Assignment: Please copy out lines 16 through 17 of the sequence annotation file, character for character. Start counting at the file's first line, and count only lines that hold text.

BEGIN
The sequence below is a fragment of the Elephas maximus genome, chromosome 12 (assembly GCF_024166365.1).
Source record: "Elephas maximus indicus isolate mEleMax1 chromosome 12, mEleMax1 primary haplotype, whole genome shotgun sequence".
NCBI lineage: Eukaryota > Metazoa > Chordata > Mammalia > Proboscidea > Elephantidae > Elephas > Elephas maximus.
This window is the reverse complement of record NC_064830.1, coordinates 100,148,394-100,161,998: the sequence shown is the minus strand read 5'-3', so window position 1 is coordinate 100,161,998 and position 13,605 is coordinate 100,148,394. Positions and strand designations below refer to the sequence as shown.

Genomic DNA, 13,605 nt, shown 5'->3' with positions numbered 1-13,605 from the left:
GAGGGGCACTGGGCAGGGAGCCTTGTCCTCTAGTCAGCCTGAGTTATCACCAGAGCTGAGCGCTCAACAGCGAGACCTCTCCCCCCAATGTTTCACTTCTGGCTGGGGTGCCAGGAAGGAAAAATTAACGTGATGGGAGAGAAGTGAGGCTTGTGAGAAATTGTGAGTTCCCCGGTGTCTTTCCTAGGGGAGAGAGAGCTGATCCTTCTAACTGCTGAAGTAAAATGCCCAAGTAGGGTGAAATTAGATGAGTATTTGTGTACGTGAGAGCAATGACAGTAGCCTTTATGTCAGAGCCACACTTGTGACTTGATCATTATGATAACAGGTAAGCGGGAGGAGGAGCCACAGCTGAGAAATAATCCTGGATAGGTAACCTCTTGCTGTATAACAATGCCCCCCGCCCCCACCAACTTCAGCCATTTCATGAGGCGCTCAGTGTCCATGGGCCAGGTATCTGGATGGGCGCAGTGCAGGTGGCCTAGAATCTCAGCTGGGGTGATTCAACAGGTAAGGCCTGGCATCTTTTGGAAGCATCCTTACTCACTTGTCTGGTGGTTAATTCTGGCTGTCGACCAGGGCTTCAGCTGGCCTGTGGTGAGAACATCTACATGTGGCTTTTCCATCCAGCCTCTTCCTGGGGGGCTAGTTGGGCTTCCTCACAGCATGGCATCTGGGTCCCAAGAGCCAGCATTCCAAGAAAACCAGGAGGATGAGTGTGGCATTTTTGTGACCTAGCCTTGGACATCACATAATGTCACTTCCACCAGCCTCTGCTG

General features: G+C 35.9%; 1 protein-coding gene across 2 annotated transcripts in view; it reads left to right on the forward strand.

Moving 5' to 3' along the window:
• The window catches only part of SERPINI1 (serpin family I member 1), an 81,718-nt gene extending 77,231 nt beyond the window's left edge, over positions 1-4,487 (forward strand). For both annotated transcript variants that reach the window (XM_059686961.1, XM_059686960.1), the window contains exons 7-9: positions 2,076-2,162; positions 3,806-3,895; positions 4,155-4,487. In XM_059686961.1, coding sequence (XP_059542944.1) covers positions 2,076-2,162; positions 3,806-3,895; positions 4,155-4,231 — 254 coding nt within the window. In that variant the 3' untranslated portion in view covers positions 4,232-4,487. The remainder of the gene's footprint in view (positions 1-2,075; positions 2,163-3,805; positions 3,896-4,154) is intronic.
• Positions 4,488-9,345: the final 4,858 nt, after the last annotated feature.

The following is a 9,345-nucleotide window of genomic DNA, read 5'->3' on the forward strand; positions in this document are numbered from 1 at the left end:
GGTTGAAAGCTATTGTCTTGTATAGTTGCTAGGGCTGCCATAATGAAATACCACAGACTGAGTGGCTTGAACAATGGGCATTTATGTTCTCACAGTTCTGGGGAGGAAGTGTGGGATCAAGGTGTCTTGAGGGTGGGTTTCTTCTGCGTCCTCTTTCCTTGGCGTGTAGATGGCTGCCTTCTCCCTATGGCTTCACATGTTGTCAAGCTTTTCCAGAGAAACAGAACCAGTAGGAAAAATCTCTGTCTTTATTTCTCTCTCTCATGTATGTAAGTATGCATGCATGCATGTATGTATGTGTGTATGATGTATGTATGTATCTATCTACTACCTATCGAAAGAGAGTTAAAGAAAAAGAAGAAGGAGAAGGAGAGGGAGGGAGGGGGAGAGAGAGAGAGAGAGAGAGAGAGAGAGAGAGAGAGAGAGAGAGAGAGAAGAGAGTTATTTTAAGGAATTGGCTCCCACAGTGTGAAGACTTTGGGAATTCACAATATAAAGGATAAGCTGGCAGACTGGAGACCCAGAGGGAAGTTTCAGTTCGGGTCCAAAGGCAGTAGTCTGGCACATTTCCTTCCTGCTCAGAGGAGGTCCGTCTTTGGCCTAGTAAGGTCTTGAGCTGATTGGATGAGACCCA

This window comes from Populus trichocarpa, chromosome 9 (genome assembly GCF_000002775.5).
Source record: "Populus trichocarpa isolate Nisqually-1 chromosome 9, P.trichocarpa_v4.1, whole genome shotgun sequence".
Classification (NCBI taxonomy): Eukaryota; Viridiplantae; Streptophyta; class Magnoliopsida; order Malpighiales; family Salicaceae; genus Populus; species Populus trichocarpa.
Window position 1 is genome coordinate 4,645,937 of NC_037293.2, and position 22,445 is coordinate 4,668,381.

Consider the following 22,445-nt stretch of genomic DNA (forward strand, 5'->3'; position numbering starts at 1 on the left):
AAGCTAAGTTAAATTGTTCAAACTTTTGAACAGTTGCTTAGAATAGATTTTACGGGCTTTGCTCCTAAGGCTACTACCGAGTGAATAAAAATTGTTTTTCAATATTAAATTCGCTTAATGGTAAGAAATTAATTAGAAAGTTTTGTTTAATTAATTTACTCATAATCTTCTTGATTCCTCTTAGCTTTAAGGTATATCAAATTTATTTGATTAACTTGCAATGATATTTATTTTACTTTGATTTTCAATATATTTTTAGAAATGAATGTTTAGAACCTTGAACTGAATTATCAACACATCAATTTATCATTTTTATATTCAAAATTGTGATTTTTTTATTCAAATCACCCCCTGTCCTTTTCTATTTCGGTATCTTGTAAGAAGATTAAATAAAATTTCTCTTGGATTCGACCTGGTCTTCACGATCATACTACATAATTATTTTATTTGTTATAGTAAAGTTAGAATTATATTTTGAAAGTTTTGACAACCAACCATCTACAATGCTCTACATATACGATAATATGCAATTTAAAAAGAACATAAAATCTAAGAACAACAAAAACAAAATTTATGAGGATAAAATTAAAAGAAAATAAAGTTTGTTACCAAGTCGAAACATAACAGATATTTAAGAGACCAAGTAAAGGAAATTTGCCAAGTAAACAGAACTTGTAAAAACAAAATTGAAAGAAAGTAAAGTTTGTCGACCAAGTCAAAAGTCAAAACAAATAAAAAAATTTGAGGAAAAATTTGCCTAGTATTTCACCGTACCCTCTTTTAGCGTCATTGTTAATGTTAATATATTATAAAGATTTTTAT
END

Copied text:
Window position 1 is genome coordinate 4,645,937 of NC_037293.2, and position 22,445 is coordinate 4,668,381.

Consider the following 22,445-nt stretch of genomic DNA (forward strand, 5'->3'; position numbering starts at 1 on the left):